• Sally Chuku - Brand and Business Consultant

Creating a powerful brand manifesto


Your brand is one of the most important assets you have, it differentiates you from your competition and communicates your “Why” ‘How” and your “What”.


Often the true reason a brand started, why it exists or the problems it solves for its customers are left unspoken outside of the company vision and mission statement, and as business grows it can lose its connection with the purpose of the business and the difference the business delivers.

A manifesto is a great way to bring your brand beliefs, vision, mission, and purpose to life, and to consolidate lots of thinking in to one simple compelling customer facing statement.


Manifestos are useful because they help everyone in the business understand what the brand is about. And, if everyone understands what the brand means, the brand becomes stronger. It’s a chance to do all the boring brand vision stuff with some emotion.


I like to see a brand manifesto as a promise, a promise to the business itself and a promise to the sector and its customers, it is a public declaration of intent and it put the essence of your brand front and centre.


By putting a strong belief out there, and by making an overt promise to your customers and your employees you are building several essential brand elements:


Memorability - building memorability for your business is best done with stories and with associations. A good brand manifesto will start to tell your story – this creates memorability and meaning - people can’t buy what they don’t remember – your manifesto can make you memorable.

Affinity – when you put a strong belief out there you are inviting other to agree or disagree and you will find that if your brand is routed in an understanding of your customers, market and people that your manifesto will build affinity from the audiences you want to engage with most.

Differentiation – in a world where there are very few new ideas and most sectors are commoditised that area that you can win hearts and minds is by building an emotional difference – your manifesto will communicate this difference.

Meaning - Memorability and difference is no good without meaning, your manifesto is your chance to create a meaningful connection, this could be by being an ally, or by better solving a problem – however you create meaning you can communicate this in your manifesto.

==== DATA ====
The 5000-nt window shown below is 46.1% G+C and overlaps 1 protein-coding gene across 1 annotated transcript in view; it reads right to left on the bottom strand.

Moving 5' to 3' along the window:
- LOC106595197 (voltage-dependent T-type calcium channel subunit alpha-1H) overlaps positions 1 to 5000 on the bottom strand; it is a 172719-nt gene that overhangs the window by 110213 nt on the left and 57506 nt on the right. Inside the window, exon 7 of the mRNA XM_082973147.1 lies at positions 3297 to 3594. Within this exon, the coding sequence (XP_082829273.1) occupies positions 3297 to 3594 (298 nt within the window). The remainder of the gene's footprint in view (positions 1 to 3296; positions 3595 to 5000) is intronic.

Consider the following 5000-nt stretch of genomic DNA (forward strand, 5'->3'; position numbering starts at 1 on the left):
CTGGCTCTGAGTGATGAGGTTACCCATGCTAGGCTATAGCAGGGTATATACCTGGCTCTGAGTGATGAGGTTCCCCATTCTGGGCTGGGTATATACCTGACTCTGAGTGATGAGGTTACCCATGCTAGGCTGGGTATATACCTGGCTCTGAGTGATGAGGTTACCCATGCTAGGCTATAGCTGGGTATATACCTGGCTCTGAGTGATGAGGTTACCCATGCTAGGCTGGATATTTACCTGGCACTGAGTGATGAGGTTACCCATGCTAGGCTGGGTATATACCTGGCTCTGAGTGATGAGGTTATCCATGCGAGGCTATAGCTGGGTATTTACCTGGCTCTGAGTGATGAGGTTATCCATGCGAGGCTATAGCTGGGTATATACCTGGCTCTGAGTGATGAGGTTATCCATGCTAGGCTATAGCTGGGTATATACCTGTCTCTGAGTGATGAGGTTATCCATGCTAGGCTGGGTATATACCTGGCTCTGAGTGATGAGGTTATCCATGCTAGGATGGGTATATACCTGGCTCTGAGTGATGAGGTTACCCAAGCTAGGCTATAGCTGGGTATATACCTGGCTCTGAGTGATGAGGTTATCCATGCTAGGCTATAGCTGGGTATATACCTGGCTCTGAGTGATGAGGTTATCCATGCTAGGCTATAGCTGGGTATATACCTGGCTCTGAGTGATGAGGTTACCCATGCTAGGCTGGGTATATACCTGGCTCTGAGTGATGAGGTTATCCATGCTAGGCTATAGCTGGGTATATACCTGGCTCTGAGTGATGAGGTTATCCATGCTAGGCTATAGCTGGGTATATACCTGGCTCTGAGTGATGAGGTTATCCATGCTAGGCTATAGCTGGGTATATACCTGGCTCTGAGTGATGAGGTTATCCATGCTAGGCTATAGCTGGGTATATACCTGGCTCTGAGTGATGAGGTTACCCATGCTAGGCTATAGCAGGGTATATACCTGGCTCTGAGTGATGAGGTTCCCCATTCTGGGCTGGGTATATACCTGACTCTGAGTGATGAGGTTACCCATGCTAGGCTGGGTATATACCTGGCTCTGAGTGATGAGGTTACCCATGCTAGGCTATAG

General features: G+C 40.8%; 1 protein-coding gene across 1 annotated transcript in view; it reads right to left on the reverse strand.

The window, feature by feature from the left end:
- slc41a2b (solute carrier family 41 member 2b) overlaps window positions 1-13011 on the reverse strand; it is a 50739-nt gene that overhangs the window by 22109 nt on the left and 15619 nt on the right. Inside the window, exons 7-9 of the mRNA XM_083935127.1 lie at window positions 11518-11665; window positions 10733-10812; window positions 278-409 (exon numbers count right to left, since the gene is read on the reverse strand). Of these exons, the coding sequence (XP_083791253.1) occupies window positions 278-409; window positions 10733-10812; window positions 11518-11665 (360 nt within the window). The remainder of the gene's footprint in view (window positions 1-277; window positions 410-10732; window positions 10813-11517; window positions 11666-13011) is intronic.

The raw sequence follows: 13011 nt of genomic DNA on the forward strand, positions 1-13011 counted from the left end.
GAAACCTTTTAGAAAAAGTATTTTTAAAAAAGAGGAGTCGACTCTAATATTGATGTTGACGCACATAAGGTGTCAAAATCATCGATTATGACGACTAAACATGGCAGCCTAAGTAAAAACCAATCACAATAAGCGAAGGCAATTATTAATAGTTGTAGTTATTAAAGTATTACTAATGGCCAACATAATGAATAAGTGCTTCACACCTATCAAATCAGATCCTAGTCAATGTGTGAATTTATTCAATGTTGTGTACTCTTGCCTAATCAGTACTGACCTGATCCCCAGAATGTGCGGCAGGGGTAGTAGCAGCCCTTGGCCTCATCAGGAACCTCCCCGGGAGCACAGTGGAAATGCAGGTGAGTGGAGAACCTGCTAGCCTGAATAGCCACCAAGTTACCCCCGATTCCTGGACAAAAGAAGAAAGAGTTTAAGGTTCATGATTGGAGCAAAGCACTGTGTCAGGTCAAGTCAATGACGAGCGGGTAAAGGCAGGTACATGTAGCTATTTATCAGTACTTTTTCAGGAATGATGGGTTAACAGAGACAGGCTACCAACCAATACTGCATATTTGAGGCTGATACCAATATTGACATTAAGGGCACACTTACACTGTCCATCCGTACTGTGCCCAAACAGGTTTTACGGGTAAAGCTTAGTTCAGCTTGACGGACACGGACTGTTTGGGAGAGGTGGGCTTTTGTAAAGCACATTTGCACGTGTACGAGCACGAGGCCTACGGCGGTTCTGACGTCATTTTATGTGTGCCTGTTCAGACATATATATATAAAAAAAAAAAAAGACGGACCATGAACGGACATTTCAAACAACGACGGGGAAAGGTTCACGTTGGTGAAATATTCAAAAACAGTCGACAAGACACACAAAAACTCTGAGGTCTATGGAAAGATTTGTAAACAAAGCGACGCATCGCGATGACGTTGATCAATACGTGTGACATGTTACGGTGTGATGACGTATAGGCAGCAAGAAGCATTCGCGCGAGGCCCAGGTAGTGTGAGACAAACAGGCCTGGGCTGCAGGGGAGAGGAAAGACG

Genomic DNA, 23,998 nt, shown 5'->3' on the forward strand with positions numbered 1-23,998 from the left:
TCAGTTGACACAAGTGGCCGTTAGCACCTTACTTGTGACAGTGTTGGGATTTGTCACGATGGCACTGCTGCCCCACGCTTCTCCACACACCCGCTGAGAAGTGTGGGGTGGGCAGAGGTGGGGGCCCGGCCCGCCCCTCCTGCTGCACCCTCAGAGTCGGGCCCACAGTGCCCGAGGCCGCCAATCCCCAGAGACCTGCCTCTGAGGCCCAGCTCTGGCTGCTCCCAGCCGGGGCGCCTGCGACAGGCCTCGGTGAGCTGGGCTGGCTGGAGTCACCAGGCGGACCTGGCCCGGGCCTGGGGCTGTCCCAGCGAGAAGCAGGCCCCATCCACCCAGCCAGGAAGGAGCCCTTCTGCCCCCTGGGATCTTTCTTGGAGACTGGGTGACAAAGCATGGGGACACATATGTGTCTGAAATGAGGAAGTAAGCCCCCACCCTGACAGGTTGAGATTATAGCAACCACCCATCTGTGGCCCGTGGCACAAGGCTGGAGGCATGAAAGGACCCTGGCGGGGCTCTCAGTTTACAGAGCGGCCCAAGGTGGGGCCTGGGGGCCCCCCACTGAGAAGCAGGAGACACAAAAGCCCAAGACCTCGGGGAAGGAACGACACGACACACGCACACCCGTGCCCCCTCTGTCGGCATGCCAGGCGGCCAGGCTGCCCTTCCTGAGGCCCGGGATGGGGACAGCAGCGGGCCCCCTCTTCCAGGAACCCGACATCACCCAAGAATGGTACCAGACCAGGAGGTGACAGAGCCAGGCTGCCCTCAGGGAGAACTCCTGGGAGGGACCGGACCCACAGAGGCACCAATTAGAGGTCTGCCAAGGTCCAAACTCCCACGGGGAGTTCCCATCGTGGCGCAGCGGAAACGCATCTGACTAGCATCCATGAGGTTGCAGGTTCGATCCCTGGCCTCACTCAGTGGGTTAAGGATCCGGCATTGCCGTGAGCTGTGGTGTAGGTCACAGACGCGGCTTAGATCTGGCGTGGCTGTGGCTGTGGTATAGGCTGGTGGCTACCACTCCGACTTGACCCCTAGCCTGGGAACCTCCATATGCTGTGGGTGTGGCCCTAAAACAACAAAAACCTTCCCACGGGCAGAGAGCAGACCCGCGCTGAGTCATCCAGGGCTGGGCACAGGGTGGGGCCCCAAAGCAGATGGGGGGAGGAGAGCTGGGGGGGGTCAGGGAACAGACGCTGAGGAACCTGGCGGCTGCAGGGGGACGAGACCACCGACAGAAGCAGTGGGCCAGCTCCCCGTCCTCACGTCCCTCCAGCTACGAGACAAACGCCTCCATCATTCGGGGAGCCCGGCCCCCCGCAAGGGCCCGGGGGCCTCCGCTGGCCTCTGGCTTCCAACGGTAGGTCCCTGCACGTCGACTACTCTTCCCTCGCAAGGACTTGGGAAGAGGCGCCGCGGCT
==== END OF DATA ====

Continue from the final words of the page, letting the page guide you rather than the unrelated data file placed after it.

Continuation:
Salience – your manifesto must seem relevant to the culture in which you operate – I like to ask the “so what question” – the so what question puts yourself in the shoes of your audience and of the culture you are working in, and it challenges you to ask yourself if you are relevant in their worlds. If you write a manifesto and then ask the "so what question" and it falls flat you need to rethink as it probably means you are not aligned with culture or with the broader market.


The language that forms the manifesto needs to be human to human, it needs to excite and guide customers and employees – this is not a board statement it needs to feel real and it needs to align with the actions and marketing of the business that customers and employees with see and experience in other environments.


A manifesto can be a single page statement, or a lengthy, designed “bible,” but it needs to have some basic elements:


Clarity – You need to be really simple and clear about the difference you make this must be routed back to an insight that connects your business to your consumers and offers a clear line of thought

Intention – This is your rallying cry, for your brand, your employees, and your consumers. What is your intention what do you want to change/enable/create/solve?

Belief –– What do you live by? what do you believe that drives your business and how you work? Why are you getting out of bed every day to do this? Why should your customers care?

Tension – How are you solving problems? How are you stirring emotions and opening up a real tension that needs fixing? This must be authentic and linked to your vision and mission.

Positivity - A good brand manifesto is positive and for the future, it is relevant to today but never entirely achievable it is something a business lives by and is always working towards.



If you are looking for help in finding your brand narrative and building a strong and powerful brand strategy that adds value to your business get in touch today. Sally.chuku@thinkcollectiv.co.uk





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